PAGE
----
Hofstede’s Cultural Dimensions
Geert Hofstede consulted for IBM in the late 1960s and early 1970s. He surveyed 116,000 people in 72 different countries in 1968 and 1972. From this, he derived four different cultural dimensions, later expanded to five from another survey in 1985.xiv IBM unfortunately lost or inadvertently destroyed data on seven Middle Eastern nations (Egypt, Lebanon, Libya, Kuwait, Iraq, Saudi Arabia, and the UAE).xv Hofstede retained only consolidated information from these countries and thus created his Arab World category. The five different cultural dimensions are summarized in Table-2.
Hofstede’s Cultural Dimensions
|Power Distance (PDI)||The “…extent to which the less powerful members of institutions and organizations within a country expect and accept that power is distributed unequally.”xvi|
|Individualism vs. Collectivism (IDV)||“Individualism pertains to societies in which the ties between individuals are loose: everyone is expected to look after himself or herself and his or her immediate family.”xvii Collectivism “…pertains to societies in which people from birth onward are integrated into strong, cohesive in-groups, which throughout people’s lifetimes continue to protect them in exchange for unquestioning loyalty”.xviii|
|Masculinity vs. Femininity (MAS)||Societies are categorized as Masculine “…when emotional gender roles are clearly distinct: men are supposed to be assertive, tough, and focused on material success, whereas women are supposed to be more modest, tender, and concerned with quality of life”.xix Societies are categorized as Feminine “when emotional gender roles overlap: both men and women are supposed to be modest, tender, and concerned with quality of life”.xx|
|Uncertainty Avoidance (UAI)||The “…extent to which members of a culture feel threatened by ambiguous or unknown situations”.xxi|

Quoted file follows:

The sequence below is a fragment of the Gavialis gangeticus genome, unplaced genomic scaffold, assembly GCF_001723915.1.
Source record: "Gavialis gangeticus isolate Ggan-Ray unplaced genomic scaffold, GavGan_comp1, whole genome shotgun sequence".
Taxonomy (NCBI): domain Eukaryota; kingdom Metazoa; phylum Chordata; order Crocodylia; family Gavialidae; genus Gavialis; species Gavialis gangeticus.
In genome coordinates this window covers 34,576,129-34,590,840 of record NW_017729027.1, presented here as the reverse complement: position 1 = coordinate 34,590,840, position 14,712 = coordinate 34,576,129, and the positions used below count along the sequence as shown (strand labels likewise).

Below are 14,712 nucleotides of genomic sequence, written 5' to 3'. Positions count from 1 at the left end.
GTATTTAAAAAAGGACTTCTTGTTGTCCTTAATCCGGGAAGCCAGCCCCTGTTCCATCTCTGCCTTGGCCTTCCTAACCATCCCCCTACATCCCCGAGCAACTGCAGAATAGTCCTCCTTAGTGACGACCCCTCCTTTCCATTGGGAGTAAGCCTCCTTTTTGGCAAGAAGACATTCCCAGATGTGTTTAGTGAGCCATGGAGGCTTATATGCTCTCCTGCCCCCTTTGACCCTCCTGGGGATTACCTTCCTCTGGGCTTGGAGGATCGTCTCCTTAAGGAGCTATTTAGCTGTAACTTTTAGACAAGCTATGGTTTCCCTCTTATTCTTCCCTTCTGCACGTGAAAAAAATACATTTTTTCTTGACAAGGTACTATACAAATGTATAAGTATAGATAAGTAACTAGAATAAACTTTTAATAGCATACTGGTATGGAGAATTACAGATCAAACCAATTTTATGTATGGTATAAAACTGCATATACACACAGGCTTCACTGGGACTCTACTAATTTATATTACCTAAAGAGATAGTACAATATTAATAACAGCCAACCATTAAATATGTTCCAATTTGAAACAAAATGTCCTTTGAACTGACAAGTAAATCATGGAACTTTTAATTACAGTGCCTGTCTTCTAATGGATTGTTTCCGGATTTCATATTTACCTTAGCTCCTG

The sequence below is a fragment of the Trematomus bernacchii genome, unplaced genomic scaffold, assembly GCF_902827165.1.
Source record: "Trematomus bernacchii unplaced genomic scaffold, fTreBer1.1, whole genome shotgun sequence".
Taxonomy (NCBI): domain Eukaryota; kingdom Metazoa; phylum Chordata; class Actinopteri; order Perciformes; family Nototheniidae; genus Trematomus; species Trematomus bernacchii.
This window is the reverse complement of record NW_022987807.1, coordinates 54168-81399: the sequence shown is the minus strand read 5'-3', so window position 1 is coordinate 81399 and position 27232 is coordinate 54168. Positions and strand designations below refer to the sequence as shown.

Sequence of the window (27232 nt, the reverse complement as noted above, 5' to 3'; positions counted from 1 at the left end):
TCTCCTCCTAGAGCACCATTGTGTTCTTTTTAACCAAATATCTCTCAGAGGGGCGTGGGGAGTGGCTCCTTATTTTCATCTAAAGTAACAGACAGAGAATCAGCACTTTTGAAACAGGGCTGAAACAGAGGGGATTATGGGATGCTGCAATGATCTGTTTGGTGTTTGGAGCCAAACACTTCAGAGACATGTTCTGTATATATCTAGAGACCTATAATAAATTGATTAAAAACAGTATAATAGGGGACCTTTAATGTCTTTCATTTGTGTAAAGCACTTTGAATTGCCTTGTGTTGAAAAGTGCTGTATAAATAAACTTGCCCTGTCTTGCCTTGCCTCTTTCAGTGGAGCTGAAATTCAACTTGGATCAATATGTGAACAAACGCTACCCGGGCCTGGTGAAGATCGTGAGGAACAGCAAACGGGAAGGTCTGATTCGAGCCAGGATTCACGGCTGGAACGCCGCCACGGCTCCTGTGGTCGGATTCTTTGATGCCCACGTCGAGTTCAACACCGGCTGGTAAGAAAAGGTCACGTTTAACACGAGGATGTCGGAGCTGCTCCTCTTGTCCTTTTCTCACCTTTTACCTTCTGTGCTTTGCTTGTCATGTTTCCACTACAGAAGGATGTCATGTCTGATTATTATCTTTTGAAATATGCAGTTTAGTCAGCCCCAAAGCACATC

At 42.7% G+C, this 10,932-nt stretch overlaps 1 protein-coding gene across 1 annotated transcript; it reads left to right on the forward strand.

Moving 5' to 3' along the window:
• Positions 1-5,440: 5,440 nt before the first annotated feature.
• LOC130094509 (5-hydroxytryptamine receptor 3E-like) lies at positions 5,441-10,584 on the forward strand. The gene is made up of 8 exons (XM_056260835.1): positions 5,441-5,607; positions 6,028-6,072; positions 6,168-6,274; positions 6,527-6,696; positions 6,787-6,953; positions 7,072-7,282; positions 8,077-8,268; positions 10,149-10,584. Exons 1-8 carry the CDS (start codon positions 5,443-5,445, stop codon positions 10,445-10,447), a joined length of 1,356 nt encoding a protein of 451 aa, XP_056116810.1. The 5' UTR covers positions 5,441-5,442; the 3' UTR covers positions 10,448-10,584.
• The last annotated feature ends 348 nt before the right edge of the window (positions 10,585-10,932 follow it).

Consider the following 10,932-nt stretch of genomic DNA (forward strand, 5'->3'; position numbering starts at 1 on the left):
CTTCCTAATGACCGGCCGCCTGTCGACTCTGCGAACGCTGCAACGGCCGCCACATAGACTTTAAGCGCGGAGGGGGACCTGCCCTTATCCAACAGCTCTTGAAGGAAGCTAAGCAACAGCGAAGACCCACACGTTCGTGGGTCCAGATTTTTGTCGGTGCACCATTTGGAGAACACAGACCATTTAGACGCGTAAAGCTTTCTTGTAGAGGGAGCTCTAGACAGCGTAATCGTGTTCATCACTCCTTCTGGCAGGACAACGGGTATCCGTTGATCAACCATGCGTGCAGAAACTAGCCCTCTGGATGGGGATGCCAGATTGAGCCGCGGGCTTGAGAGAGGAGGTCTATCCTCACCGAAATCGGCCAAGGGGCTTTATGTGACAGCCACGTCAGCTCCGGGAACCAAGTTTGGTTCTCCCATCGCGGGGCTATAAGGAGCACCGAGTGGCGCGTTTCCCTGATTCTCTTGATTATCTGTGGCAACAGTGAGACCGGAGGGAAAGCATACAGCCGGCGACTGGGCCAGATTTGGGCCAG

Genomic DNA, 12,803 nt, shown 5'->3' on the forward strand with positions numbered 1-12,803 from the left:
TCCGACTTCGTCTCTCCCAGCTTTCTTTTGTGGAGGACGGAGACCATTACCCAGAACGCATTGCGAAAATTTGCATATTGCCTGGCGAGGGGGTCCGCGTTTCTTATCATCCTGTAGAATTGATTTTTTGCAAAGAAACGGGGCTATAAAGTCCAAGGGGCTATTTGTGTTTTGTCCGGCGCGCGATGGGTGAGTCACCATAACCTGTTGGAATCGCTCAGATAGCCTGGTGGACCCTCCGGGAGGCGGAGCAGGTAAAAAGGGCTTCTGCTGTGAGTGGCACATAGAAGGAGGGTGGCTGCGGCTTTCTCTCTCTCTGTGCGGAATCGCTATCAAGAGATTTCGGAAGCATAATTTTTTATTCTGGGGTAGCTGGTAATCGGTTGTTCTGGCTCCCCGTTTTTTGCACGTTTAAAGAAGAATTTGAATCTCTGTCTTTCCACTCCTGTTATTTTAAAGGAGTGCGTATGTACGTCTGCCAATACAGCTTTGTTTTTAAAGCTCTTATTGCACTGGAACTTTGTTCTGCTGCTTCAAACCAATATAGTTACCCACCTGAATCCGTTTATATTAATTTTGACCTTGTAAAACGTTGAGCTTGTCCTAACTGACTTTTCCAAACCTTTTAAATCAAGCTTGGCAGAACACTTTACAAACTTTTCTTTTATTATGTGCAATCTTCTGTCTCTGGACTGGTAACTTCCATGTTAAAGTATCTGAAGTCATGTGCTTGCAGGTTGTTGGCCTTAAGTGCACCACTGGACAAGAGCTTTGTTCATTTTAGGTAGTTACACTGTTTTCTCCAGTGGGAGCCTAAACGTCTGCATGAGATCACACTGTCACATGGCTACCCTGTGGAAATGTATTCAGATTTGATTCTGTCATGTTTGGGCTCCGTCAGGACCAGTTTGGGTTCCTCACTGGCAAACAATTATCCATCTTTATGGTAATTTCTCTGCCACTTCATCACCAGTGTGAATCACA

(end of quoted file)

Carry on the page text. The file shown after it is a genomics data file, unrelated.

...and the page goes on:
|Long-Term vs. Short- Term Orientation (LTO)||Long-Term Orientation is “…the fostering of virtues oriented towards future rewards – in particular, perseverance and thrift”.xxii Short-Term Orientation is “…the fostering of virtues related to past and present – in particular, respect for tradition, preservation of “face,” and fulfilling social obligation”.xxiii|
The Arab countries were not included in Hofstede’s 1985 analysis on Long and Short Term Orientation, thus only the original four dimensions are included. Figure-1 and Table-3 compare the four cultural dimensions for the Arab World and the USA. Cultural dimensions range from zero to 120. Higher numbers represent the society being more like the cultural dimension’s definition. Table-3 includes a comparison of the Arab World and the USA to mean values, rating them approximately at the mean (M), lower (L), higher (H), significantly lower (L*), and significantly higher (H*) in respective areas. Significantly higher and lower are defined as more than one standard deviation (STDEV) away from the mean to show the greater magnitude of separation and extent of the differences.